Foreword Review — Jan / Feb 2011
“For most of us who possess the soul of a writer, there are book ideas that call us, begging us to write them and bring them out of obscurity. I think it would be sad to reach the end of our days and realize with regret that we never did get around to writing that book—the one that tugged at our heart for so many years,” writes Mary Embree in her excellent basic guide to writing and publishing.
Embree asserts that, while creativity may be a gift, “craft is something we can all learn,” and her third edition of The Author’s Toolkit proves that she is a capable, effective, and passionate teacher; whether one writes fiction or non-fiction, her book provides sage advice, encouragement, and much-needed resources for beginners and published authors alike.
Embree includes basic skill sets, like confronting a blank page, deciding what equipment will be required, and determining how to do necessary research. More technical information encompasses topics like up-to-date style and usage guidelines, examples of formats and manuscript styles, and a brief but thorough review of the rules of writing and editing. Her thorough discussion of working with editors and agents will help the reader to determine whether or not another professional is needed and to select the right one for the job. The various roles and responsibilities of each person involved in the publication process are clarified, which can help writers avoid misunderstandings that can delay, or even forestall, the publication of their books.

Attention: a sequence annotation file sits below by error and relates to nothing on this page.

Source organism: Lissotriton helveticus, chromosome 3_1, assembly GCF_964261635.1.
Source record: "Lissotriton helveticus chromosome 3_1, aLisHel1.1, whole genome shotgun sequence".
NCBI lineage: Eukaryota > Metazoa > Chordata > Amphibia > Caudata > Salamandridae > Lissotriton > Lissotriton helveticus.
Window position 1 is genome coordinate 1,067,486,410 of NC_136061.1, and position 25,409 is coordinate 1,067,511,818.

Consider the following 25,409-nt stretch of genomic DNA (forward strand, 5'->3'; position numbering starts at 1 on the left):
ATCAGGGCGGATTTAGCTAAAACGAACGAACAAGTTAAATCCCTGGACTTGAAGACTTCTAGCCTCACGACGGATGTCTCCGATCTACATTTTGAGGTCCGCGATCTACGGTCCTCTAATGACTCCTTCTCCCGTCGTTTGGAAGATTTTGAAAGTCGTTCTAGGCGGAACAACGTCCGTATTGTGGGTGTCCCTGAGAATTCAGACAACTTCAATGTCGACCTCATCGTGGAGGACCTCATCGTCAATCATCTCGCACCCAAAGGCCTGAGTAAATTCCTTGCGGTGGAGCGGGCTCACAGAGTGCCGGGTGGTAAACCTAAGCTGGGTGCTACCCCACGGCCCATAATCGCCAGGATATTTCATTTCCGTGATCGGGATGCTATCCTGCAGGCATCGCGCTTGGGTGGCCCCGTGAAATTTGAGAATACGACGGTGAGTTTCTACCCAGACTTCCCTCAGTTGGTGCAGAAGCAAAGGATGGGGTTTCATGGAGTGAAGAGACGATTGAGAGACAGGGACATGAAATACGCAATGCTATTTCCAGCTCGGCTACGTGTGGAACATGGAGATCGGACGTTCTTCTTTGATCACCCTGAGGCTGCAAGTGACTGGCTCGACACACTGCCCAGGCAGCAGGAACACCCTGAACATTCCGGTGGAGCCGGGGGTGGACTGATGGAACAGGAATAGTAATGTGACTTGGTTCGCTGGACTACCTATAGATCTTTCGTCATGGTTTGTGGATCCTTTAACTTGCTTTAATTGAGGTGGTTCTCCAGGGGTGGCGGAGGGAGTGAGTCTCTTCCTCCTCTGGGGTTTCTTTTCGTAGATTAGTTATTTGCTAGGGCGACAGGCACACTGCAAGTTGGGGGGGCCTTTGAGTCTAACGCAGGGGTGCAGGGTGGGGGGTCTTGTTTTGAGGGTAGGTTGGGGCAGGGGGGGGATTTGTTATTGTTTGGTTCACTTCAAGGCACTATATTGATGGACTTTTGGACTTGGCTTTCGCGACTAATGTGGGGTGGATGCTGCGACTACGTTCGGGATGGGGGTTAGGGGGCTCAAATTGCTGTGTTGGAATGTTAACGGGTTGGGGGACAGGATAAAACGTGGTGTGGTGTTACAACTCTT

Ethics and legal concerns are also addressed, and examples of various types of legally-binding publishing agreements are provided, together with clear explanations of the rights and obligations that bind the signatory parties. Rounding out the book’s offerings are an overview of the self-publishing process and some of the many forms that alternatives to traditional publication can take. In all cases in which the author feels her expertise falls short, she quotes and credits those whom she considers more qualified, or refers readers to their work. Embree’s step-by-step guide gives writers a good understanding of what it takes to write and publish a book, and the encouragement they need to take action and get their words in print.
Mary Embree has worked in television production and script-writing, created a documentary and educational videos, and is the author of three published books. She has served as a consultant, editor, teacher, and sounding board for many writers, and is the founder of the Small Publishers, Artists, and Writers Network.